Why Mozilla’s CloudPets Victory Is Hollow

The connected toy war is far from over

Mozilla threatened to petition retailers over this discontinued toy. Cloudpets
Headshot of Lisa Lacy

After claiming it planned to petition Amazon for the second time in as many months in the name of children’s privacy, software community Mozilla has once again been charmed by sweet nothings from the ecommerce giant and scrapped its missive.

Last month, the company aimed, but did not pull the trigger, at Amazon’s Echo Dot for Kids. Mozilla’s target this go-round? CloudPets, an internet-connected stuffed animal toy, which calls itself “a message you can hug.” These cuddly messages-you-can-hug were discontinued at some point after a 2017 data breach.

Retailers Walmart and Target were also named in the petition-that-never-was. They have since pulled CloudPets from their websites. In Walmart’s case, however, this amounted to deleting a single listing for a unicorn. Neither retailer responded to a request for comment.

As of June 5, about 20 listings for CloudPets remained from resellers on Amazon, but because of “Amazon reaching out to Mozilla,” a rep for the software community said it was not going public with its campaign. And, by the end of the day, those listings were gone.

“Mozilla views this behind-the-scenes progress as a win for consumers—one less unsecure toy is on shelves,” the rep added.

Josh Golin, executive director for the Campaign for a Commercial-Free Childhood (CCFC), which was one of the organizations listed alongside Mozilla in the petition, said the strategy for CloudPets is similar to the one for My Friend Cayla, a connected doll that claims to be the “smartest friend you will ever have” and who was banned by the German federal network agency Bundesnetzagentur in February 2017 because she could be used as a surveillance device.

Golin said U.S. retailers pulled My Friend Cayla because of pressure. (The My Friend Cayla website lists Walmart as a U.S. retailer selling the doll, but it does not appear on Walmart.com. My Friend Cayla did not respond to a request for comment.)

On its website, CloudPets says its products have “built-in security” and parents choose who can send messages—and they can approve every message. However, from Christmas 2016 through the first week of 2017, the aforementioned data breach exposed email addresses, usernames and passwords. In response, CloudPets said it required all app users to reset their passwords and it was implementing new password security requirements.

About a year later, Mozilla said it had cybersecurity research firm Cure53 conduct “a thorough security audit” and it uncovered three additional vulnerabilities: the app points users to MyCloudPets.com for help and this domain is for sale and could be purchased by any yahoo on the internet; strangers can connect to CloudPets via Bluetooth without authentication; and firmware is installed without verification, which could allow someone to deploy custom firmware or modify the existing firmware.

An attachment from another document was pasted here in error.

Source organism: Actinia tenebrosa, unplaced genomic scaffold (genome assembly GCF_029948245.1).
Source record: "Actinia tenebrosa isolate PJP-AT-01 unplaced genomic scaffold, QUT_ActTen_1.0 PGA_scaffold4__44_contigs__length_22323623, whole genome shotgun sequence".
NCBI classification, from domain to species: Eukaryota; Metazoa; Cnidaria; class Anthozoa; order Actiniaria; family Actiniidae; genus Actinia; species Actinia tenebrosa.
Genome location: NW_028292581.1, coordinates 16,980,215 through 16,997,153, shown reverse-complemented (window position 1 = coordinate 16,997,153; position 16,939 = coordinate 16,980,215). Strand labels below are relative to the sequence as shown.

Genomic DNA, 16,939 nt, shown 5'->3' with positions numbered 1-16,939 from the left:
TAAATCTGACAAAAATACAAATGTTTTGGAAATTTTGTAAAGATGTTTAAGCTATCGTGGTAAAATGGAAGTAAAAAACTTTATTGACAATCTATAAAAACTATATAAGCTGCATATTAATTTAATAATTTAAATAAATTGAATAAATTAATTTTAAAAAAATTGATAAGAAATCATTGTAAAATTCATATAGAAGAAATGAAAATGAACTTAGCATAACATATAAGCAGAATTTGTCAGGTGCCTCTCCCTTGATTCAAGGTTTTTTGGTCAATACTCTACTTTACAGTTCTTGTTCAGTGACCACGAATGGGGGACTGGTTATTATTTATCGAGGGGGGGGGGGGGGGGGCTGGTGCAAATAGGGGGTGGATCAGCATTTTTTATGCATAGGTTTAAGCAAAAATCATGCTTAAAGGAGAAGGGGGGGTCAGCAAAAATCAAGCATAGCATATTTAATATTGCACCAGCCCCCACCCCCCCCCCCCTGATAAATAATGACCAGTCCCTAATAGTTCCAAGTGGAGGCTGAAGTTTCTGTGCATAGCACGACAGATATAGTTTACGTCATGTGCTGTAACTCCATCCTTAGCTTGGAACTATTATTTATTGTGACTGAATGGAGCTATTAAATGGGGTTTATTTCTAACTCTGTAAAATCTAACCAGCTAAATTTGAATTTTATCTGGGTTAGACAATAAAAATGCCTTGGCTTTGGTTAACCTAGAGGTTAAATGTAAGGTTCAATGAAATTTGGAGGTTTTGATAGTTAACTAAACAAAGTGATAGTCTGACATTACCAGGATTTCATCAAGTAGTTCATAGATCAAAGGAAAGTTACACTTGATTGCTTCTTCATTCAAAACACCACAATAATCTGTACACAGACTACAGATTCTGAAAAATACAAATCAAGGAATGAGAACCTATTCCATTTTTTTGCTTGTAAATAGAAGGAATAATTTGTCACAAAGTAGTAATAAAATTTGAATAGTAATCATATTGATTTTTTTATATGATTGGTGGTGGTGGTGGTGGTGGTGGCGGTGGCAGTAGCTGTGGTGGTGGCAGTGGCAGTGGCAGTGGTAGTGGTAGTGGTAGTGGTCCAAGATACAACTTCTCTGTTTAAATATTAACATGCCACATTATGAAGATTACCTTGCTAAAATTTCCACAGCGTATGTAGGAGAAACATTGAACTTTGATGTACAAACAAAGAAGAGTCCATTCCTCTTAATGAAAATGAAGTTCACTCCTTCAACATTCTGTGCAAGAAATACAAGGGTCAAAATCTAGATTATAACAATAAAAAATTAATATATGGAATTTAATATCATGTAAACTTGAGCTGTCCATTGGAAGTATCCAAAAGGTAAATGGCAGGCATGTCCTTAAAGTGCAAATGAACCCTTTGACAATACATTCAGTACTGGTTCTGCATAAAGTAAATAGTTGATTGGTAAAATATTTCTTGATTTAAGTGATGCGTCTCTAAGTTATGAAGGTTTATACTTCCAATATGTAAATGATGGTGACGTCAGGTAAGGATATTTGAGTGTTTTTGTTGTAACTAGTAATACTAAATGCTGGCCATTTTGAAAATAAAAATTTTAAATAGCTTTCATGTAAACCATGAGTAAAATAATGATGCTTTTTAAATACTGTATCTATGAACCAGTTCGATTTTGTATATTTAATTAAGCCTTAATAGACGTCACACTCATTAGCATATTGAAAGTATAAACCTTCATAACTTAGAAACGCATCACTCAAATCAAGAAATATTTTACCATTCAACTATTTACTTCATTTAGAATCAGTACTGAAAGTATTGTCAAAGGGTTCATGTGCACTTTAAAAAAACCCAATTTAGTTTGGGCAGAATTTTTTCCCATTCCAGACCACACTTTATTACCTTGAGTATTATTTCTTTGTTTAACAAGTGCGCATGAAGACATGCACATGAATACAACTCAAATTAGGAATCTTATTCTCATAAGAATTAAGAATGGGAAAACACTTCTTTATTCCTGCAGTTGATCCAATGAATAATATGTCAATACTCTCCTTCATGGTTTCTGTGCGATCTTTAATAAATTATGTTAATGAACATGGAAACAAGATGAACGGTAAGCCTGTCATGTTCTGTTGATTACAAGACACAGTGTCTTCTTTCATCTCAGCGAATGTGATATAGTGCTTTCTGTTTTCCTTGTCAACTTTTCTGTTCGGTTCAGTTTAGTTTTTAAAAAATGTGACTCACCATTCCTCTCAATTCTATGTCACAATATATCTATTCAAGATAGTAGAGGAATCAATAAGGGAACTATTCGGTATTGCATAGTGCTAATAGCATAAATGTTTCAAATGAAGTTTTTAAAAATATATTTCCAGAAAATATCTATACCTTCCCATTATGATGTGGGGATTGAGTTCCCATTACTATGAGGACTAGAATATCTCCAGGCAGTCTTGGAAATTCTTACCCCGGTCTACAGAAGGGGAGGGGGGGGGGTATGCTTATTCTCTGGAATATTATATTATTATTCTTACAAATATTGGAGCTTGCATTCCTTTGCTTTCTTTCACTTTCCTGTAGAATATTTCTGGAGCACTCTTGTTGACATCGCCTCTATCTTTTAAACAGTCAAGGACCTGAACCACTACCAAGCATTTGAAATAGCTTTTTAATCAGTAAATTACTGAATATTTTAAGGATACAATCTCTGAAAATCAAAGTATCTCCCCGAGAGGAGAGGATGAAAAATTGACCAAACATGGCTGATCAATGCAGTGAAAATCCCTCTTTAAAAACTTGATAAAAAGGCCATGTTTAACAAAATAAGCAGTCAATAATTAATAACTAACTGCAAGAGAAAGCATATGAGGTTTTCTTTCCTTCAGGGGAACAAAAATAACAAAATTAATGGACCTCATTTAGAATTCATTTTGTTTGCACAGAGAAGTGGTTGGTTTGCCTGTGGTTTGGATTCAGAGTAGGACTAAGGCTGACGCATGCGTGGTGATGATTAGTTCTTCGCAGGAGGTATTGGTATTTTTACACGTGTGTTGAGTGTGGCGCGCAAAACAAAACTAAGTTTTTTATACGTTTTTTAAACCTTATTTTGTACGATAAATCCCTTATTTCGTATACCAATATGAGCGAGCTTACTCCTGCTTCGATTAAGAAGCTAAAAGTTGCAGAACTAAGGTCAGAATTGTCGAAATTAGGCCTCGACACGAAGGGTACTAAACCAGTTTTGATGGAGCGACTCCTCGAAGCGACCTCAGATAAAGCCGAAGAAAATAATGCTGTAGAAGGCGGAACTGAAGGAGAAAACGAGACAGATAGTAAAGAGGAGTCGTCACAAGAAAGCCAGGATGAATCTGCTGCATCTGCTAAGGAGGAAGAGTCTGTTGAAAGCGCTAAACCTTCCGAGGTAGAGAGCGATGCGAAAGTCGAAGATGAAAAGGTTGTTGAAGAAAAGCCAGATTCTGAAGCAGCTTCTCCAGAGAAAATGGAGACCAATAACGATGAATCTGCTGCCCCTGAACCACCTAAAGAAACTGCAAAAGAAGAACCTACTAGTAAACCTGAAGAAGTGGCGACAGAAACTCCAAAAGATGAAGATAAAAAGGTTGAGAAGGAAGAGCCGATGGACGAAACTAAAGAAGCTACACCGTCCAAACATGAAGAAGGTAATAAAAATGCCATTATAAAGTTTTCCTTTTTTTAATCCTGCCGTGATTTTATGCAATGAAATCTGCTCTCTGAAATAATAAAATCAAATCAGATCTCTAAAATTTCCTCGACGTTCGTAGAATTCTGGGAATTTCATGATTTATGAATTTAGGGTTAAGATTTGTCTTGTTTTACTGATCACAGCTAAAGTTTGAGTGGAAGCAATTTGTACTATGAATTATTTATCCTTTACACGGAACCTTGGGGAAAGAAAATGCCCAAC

Mozilla and CCFC’s hearts may be in the right place, but it seems as if it is tilting at windmills.

There are elements of the petition that simply defy logic. For example, Mozilla, CCFC and 10 other organizations intended to demand retailers stop selling the discontinued toy “until the flaws are fixed.”

Yet the company that manufactured it, Spiral Toys, is no longer in business. Spiral Toys does not have an active website. Its stock is trading at $0.00. And while Spiral Toys may arguably have a moral obligation to fix these flaws for consumers who have already purchased the toy, that’s not to say it will. And it’s unclear who Mozilla and Co. thought would fix these flaws in Spiral Toys’ absence.

And, quite frankly, their efforts might be better served addressing the needs of parents who don’t know what to do with these privacy-compromising animals.

In fact, a rep for CloudPets said: “CloudPets brand has been discontinued and no more units are being sold directly by the brand. We only provide technical support for the units in the field which will also end this year.” The rep did not respond to additional questions.

And as for why the petition about Echo Dot for kids was dropped while it still intended to pursue a petition against CloudPets, Ashley Boyd, Mozilla’s vice president of advocacy, said on Monday that the vulnerabilities in the latter were “more significant.”

Boyd said Mozilla is “in continued conversations” with Amazon over its Echo Dot for kids and ways to create better information for parents. Its primary focus is on getting more consumer information about data collection, storage and use and Boyd said she’d love to get to a place where manufacturers provide information about data in an easy-to-understand format like a nutrition label. Now she’s on to something.

"It’s a challenging time for retailers. The technology is changing so quickly—it’s hard for them to keep on top of products that might be of concern."
Ashley Boyd, Mozilla’s vice president of advocacy

@lisalacy lisa.lacy@adweek.com Lisa Lacy is a senior writer at Adweek, where she focuses on retail and the growing reach of Amazon.